The page frames are preferably molded plastic, such as polypropylene or polyethylene. An inexpensive way to form the thin slot of a page frame is to mold a left frame face 40 and a right frame face 42 that are substantially mirror images of each other. One or both of the frame faces should include a thicker U-shaped border. When the frame faces are secured to each other, such as by a snap-fitting, heating or gluing, the thicker border holds the frame faces in spaced relation to each other to create the thin slot. The thicker border of an assembled page frame will have a hinged vertical edge 44, a free vertical edge 46 and a bottom edge 48. The hinged vertical edge is hingedly joined to a hinge means that is fixed in relation to the juke box housing. The free vertical edge preferably displays the access codes. The bottom edge prevents a printed page from slipping all the way through the thin slot.
The thin slot 32, shown in
There is a release mechanism 54 that can be pressed or pulled to assist with the removal of the hatch lid 52. A simple release mechanism is all that is needed, such as a lever arm that is pressed to apply a force against the lid from the inside of the juke box housing 10 until the lid at least partially pops up to where it can be grasped. Other known hatch designs and release mechanisms may be used, such as those used with battery covers on electronic devices, or even a more complex magnetic push-click latch, like those commonly used on cabinet doors. Alternatively, instead of a release mechanism, a finger-sized indentation on the lid may be used to pinch or scoop the lid open with a user's finger.
Once the hatch is opened, a printed page 24 can be inserted into the juke box housing 10. A page frame 30 needs to be in the right position to be able to slip a printed page into the thin slot 32. Positioning the page frame is done by reaching into a hollow 58 that is part of the juke box housing. The hollow substantially lays between the menu 20 and the track selection keys 12. With a user's fingers, each page frame can be flipped or positioned by manipulating flipping handles that are joined to the bottom edge 48 of the page frames. The flipping handles are elongated tabs that are preferably molded as part of one or both of the frame faces 40 and 42.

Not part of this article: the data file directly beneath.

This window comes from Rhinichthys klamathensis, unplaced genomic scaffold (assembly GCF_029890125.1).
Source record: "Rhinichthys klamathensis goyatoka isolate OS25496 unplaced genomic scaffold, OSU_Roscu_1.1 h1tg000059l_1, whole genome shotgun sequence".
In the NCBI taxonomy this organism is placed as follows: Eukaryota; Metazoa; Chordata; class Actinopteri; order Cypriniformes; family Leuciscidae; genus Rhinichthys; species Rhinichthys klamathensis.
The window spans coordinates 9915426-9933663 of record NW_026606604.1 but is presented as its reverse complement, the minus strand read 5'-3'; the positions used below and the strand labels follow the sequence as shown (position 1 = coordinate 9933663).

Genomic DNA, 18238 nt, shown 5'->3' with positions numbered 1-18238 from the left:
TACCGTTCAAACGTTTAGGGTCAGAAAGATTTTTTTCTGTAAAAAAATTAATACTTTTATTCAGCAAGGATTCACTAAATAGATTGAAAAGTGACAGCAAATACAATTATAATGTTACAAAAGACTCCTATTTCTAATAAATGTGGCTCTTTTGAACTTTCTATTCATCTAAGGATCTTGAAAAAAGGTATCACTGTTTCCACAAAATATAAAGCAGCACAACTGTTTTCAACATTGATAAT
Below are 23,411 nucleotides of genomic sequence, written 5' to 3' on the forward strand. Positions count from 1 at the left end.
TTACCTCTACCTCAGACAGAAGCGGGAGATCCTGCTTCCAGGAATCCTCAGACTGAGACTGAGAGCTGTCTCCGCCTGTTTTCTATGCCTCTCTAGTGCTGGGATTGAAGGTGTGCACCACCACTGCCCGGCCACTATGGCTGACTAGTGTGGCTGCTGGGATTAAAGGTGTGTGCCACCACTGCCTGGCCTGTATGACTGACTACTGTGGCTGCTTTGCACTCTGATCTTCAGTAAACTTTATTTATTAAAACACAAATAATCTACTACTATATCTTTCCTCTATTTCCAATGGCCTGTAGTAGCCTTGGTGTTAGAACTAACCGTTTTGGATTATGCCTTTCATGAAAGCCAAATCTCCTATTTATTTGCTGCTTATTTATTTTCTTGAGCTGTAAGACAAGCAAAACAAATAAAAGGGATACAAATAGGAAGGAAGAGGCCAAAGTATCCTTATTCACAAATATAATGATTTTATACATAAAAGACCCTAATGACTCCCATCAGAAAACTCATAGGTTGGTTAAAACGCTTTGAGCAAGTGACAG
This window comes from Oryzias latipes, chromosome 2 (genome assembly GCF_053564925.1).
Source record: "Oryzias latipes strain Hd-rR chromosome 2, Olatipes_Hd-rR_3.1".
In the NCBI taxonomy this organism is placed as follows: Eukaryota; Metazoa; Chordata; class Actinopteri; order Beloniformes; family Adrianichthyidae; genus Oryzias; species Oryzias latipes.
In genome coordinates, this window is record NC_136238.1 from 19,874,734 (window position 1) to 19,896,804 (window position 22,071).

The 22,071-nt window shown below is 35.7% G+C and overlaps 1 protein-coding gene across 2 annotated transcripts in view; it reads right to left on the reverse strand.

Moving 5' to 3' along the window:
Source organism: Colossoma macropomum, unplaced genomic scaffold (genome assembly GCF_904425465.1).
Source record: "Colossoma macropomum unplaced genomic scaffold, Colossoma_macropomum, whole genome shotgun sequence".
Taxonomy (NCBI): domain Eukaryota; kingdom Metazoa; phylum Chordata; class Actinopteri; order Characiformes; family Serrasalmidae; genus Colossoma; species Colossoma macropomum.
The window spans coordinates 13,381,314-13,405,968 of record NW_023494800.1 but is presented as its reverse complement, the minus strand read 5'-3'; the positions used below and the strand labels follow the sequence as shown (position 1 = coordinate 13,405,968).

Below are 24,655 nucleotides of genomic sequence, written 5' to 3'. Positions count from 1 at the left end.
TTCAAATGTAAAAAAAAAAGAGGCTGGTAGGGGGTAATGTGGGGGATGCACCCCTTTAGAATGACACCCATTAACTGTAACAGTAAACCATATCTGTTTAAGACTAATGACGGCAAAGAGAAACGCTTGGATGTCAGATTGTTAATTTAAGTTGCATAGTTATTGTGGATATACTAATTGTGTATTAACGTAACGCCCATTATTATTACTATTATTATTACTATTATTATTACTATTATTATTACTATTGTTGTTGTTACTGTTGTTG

The overall function of the juke box unit may be enhanced by adding a radio tuner that provides signals in the system. When the radio tuner is being used, the track selection keys can alternately function as preset buttons for storing and selecting radio stations. Printed pages that are similar to the printed pages that display the menu can be added to display a list of preset radio station memories. Since the unit will have twenty or more track selection keys, a large number of station memories can be quickly accessed by pressing a single key.
While a preferred form of the invention has been shown and described, it will be realized that alterations and modifications may be made thereto without departing from the scope of the following claims.
|Cited Patent||Filing date||Publication date||Applicant||Title|
|US4831758 *||Aug 22, 1988||May 23, 1989||Seeburg Phonograph Corporation||Jukebox display unit|
|US5253234 *||Feb 24, 1992||Oct 12, 1993||Pioneer Electronic Corporation||Disk storage/select player|
|US5438674 *||Jul 1, 1994||Aug 1, 1995||Data/Ware Development, Inc.||Optical disk system emulating magnetic tape units|
|US5455926 *||Jun 20, 1994||Oct 3, 1995||Data/Ware Development, Inc.||Virtual addressing of optical storage media as magnetic tape equivalents|
|US20030149628 *||Feb 21, 2001||Aug 7, 2003||Oday Abbosh||Ordering items of playable content or other works|
|US20070297295 *||Jun 22, 2006||Dec 27, 2007||Nicola Travagin||Electronic-mechanical apparatus for playing back optical disks|
|Cooperative Classification||G11B27/34, G11B27/329|
|European Classification||G11B27/34, G11B27/32D2|
|Nov 7, 2005||AS||Assignment|
Owner name: TYRELL CORPORATION, ARIZONA
Free format text: ASSIGNMENT OF ASSIGNORS INTEREST;ASSIGNORS:BERKHEIMER, JOHN ROBERT;ELMERS II, MILES MARTIN;REEL/FRAME:017191/0372
Effective date: 20051102
|Jan 28, 2013||REMI||Maintenance fee reminder mailed|
|Jun 16, 2013||LAPS||Lapse for failure to pay maintenance fees|
|Aug 6, 2013||FP||Expired due to failure to pay maintenance fee|
Effective date: 20130616